While millions of people struggle with insomnia, the use of cognitive-behavioral approaches such as stimulus control therapy are becoming more popular for the initial treatment of this condition. Medications are still the most popular sleep aid that is used.
A study conducted with sixty-two college students (who, as you might imagine have chaotic schedules and sleeping patterns), showed that the use of Cognitive Refocusing Therapy (CRT) was quite effective. CRT consists of patients identifying personally engaging thoughts that they can think about later when they wake in the middle of the night. The students were asked not to think about things such as; recipes, TV shows, song lyrics, problems that need solving, etc.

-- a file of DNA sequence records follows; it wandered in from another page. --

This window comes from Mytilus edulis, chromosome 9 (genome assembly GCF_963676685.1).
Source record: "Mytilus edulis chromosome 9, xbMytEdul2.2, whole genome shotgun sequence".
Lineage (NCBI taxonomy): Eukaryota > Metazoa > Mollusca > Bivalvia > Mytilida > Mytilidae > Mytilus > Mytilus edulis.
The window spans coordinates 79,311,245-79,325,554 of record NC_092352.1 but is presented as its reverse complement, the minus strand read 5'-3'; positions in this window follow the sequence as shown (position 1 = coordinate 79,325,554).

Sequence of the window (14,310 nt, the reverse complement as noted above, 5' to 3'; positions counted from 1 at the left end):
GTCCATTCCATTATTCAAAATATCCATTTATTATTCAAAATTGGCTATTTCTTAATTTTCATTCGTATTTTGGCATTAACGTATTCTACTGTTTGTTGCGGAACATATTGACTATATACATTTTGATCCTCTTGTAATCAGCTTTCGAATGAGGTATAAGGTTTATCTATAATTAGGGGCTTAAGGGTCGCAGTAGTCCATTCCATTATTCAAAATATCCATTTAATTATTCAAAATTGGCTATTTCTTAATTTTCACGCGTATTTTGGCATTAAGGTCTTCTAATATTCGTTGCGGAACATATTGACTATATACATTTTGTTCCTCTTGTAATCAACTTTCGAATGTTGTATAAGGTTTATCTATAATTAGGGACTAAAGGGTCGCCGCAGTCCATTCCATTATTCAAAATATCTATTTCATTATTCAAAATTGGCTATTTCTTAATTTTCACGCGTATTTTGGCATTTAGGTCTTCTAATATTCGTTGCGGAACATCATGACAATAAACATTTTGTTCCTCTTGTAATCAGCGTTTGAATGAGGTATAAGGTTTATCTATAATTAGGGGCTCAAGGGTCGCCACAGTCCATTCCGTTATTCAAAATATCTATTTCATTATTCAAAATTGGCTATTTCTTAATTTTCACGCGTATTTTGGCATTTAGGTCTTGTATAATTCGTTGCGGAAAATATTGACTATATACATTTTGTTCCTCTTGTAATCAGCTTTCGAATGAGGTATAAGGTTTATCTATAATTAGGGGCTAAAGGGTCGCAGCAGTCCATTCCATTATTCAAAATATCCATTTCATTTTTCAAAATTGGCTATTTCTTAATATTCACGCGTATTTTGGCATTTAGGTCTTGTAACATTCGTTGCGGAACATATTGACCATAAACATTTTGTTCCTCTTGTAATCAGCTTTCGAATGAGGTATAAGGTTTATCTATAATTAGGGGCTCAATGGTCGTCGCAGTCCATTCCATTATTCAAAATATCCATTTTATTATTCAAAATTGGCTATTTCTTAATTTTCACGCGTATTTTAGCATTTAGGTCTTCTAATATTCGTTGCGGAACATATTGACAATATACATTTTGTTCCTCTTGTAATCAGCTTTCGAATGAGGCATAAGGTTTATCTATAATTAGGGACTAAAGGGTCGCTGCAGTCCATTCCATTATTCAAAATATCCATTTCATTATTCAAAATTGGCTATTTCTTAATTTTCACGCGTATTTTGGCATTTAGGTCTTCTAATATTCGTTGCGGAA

After a period of one month, the study showed a decrease in insomnia and a moderate improvement of anxiety and depression. The CRT group also showed a decrease in the amount of arousal episodes. So, as a first-line of intervention for the treatment of insomnia CRT was found to be an effective method.
Gellis LA et al. Cognitive refocusing treatment for insomnia: A randomized controlled trial in university students. Behav Ther 2012 Jul 27; [e-pub ahead of print]. (http://dx.doi.org/10.1016/j.beth.2012.07.004) Published in Journal Watch Psychiatry September 17, 2012